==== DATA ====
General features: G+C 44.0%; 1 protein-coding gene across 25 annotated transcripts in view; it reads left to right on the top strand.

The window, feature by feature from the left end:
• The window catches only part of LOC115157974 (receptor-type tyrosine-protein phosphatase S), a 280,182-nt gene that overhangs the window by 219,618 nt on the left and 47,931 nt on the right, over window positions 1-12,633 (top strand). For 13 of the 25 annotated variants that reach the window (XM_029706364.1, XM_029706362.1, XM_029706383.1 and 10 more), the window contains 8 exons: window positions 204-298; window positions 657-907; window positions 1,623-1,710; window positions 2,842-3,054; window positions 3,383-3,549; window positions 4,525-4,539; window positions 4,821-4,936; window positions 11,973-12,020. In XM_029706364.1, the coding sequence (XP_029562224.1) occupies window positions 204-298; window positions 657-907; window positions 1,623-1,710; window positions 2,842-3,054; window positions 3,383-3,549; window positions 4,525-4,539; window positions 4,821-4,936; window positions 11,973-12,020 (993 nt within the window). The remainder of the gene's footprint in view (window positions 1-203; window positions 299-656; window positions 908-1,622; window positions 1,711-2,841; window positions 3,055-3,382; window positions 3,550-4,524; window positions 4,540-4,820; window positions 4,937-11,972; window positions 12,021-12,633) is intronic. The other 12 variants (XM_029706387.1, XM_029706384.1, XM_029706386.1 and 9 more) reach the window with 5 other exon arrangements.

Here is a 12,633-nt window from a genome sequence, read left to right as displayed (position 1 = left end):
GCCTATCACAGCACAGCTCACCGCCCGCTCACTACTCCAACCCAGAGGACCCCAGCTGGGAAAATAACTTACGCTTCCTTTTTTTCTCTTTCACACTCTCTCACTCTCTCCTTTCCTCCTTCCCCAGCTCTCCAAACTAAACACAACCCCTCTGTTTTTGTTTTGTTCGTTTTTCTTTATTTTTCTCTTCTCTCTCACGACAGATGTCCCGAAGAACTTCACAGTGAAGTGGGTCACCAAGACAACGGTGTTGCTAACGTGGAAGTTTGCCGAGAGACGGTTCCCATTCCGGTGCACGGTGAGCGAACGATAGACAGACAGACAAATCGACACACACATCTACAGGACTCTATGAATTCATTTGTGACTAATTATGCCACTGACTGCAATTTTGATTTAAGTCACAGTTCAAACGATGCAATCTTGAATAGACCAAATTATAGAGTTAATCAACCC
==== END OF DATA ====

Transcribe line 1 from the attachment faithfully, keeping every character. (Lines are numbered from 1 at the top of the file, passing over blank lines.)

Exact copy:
General features: G+C 44.0%; 1 protein-coding gene across 25 annotated transcripts in view; it reads left to right on the top strand.